‘This is what happens when you bring all the talent in Pittsburgh together’ 

“It’s a big, big night for the club.  It takes more than the 18 that were on the pitch, but they were phenomenal,” ~ Dan Brower, Steel City FC Head Coach said following his club’s 2-0 Great Lakes Conference Championship clinching win at Founders Field.

“We have a wide range of talent, and age groups, with players from 16, 17 years old, to 33 years old. It’s a major accomplishment for our club to be able to win the conference.”

“We wanted to put them on their back foot from the start,” ~Gabe Norris, a rising junior at Robert Morris, added.

“Having a veteran like Nicky (Kolarac) to kind of notice, when they drop off, and we can start building, playing the way we want to play. As a young guy, I am listening to everything Nicky says. Having a captain on the field with that kind of experience is huge,” Norris added as it felt as if it would be a matter of time for Steel City which kept bringing pressure with veteran Kolarac leading the attack.

When the opportunity came, Norris smashed his one-time shot into the back of the net, setting off a celebration as he ran to the near side corner flag.

“I knew that the late run would finish it off,” Norris explained.

“I am a pretty defensive (holding midfielder) six.  I saw Nicky kind of jogging, and maybe I thought I could give him a break on this one because I knew I could get there. I looked at him, and he said get on your horse. I started going 100. Ran off the back shoulder to beat my defender and find out if I could seek the ball out, and I got lucky enough to get a foot on it.”

Ryan Landry’s header in the second half capped the victory.

“I keep saying, this is what happens when you bring all the talent in Pittsburgh together,” Norris exclaimed.

‘We appreciate the support’ 

“Keep supporting us. We appreciate the support. All of the messages I’ve gotten from Nigeria. And the Nigerians here in Australia, they were really great,” ~ Randy Waldrum told Pittsburgh Soccer Now following Nigeria’s FIFA Women’s World Cup opening draw versus highly ranked Canada. In that match, incoming Pitt freshman midfielder, Deborah Abiodoun made her WWC debut, but was sent off late in the match for a second yellow card following a dangerous tackle attempt.

“Just keep sending positive vibes to this team, because we’re in this all together.”

‘Gene was a special guy’


“Heartbreaking news. Gene Klein was a Pittsburgh soccer icon, and was an even better person. Extending my deepest condolences to his family, friends and all those in our community who Gene touched — and there were many.” ~ John Krysinsky, Pittsburgh Soccer Now, following the passing of Gene Klein, following his battle incurable brain cancer — glioblastoma.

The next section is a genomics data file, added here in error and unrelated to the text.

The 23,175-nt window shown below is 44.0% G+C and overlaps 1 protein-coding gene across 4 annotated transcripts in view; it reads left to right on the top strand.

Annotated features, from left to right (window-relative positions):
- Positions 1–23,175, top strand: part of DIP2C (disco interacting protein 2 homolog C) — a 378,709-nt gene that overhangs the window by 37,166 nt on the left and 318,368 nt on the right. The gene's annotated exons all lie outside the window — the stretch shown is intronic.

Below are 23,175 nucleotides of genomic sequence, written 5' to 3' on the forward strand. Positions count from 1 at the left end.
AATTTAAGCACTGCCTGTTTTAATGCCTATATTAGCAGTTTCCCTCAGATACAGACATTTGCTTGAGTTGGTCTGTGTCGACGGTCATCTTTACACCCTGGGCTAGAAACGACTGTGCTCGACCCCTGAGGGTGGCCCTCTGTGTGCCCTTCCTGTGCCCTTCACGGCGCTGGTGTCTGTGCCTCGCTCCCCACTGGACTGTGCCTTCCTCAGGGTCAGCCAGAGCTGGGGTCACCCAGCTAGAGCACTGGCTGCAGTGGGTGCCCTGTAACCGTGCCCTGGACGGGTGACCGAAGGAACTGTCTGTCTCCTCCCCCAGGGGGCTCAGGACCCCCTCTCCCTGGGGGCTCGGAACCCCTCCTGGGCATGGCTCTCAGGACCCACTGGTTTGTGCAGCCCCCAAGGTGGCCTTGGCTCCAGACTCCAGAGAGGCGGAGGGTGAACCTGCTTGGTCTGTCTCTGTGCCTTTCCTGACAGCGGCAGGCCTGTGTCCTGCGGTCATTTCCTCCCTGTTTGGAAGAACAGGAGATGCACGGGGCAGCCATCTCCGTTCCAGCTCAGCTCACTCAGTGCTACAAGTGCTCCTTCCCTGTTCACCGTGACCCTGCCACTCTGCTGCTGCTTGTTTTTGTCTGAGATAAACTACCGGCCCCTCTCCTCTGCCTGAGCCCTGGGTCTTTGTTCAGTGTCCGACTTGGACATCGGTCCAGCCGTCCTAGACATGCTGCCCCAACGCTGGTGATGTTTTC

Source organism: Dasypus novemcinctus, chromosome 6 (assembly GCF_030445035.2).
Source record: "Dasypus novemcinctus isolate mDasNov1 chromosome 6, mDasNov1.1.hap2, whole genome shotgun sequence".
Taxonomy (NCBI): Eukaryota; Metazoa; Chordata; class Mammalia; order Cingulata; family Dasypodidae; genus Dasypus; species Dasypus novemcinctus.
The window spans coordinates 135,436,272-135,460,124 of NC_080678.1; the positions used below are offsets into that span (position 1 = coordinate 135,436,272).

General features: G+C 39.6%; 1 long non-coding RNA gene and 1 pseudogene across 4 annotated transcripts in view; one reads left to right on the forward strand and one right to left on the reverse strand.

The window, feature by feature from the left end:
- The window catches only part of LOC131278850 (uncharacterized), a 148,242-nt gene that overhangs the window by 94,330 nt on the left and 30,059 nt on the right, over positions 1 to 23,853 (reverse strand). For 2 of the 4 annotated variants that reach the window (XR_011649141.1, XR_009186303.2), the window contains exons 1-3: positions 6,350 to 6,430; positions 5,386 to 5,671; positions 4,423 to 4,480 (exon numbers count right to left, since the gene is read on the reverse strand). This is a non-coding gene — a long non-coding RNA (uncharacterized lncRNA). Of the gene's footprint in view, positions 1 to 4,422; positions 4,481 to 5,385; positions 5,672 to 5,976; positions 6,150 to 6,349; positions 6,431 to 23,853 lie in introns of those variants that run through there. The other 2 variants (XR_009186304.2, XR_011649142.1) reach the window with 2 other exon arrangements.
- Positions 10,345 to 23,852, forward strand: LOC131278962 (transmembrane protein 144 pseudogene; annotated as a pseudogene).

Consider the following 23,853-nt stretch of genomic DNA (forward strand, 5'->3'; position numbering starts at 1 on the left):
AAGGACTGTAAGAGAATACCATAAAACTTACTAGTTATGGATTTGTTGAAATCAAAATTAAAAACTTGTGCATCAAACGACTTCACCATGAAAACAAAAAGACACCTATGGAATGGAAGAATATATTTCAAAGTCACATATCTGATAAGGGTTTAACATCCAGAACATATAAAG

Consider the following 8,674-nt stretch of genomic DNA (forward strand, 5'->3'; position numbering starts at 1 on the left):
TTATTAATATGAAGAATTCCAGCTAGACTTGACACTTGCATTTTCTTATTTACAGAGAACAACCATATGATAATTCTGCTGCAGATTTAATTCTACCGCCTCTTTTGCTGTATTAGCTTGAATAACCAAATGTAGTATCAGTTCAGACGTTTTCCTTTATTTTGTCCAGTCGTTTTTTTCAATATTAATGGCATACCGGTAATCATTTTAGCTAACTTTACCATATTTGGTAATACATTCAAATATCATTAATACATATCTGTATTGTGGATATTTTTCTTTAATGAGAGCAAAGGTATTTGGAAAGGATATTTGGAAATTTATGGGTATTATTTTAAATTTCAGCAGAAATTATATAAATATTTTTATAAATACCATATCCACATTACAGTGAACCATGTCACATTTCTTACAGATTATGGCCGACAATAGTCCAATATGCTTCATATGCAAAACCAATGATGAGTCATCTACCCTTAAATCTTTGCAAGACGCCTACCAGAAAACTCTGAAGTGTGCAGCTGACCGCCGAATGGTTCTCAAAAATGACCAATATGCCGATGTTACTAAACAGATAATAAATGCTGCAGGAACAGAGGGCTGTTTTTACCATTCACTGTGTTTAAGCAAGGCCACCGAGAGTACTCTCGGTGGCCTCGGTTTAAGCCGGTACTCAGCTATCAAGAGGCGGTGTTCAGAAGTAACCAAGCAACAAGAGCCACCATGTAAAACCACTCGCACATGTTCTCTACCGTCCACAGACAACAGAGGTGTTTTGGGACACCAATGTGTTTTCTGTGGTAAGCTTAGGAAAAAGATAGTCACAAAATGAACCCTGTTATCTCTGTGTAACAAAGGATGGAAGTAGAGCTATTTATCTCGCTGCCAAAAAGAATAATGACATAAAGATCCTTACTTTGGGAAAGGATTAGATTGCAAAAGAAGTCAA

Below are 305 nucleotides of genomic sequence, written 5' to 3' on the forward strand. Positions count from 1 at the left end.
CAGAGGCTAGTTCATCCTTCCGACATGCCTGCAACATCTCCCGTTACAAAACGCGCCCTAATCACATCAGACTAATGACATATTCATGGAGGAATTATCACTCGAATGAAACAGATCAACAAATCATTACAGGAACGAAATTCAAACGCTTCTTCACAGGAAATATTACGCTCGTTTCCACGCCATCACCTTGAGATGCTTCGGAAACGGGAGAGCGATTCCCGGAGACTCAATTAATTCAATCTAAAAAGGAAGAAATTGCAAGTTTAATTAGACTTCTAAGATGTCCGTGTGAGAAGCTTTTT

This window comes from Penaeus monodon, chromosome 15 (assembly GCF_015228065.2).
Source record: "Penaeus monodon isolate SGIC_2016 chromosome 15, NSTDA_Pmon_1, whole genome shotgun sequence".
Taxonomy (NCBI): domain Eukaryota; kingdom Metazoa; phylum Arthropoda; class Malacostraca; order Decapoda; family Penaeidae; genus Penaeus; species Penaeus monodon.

Memorial tributes pour in from Pittsburgh soccer community for Gene Klein, Riverhounds, WPIAL Hall of Famer

“The entire Riverhounds organization sends its condolences and best wishes to Gene’s wife, Anne, and all of his surviving family and loved ones.” ~ Riverhounds SC Club Statement.

“Gene was a special guy,” ~ Hounds Head Coach Bob Lilley, also a Pennsylvania native who met Klein in the late 1990s when coming to Pittsburgh to help with youth clinics in Sewickley, stated last Wednesday.

“I always saw Gene as a big part of what they did here in Pittsburgh. Not only for all the hats he wore and how many lives he touched.  You’re not going to find anyone here who wasn’t touched by Gene in some way. What he did to start the (Riverhounds Development) Academy, he was a big influence.  John Rotz and Scotty Gibson, he brought them in 12 years ago. He put them on these projects, and said ‘let’s get the academy started’. All these building blocks that were here.  That’s the foundation which I walked into when I got here (in 2018).  A lot of those things, Gene played a big part. First as part of the coaching staff, then as General Manager (and Technical Director).  He was always supportive from the time I got here, and would always check in and if there was ever anything we needed, he was there.”

‘When it bounces your way, you can get away with it. When it’s not bouncing your way, you don’t get away with it’

In the 13 (game unbeaten streak) we underperformed in some of those games. We’ve talked about it right up here (in press conferences). Things we know we had to fix,” Riverhounds Head Coach Bob Lilley explained following his team’s second straight humbling loss, this time on home turf, to Indy Eleven, following a 3-1 loss at Charleston the previous week.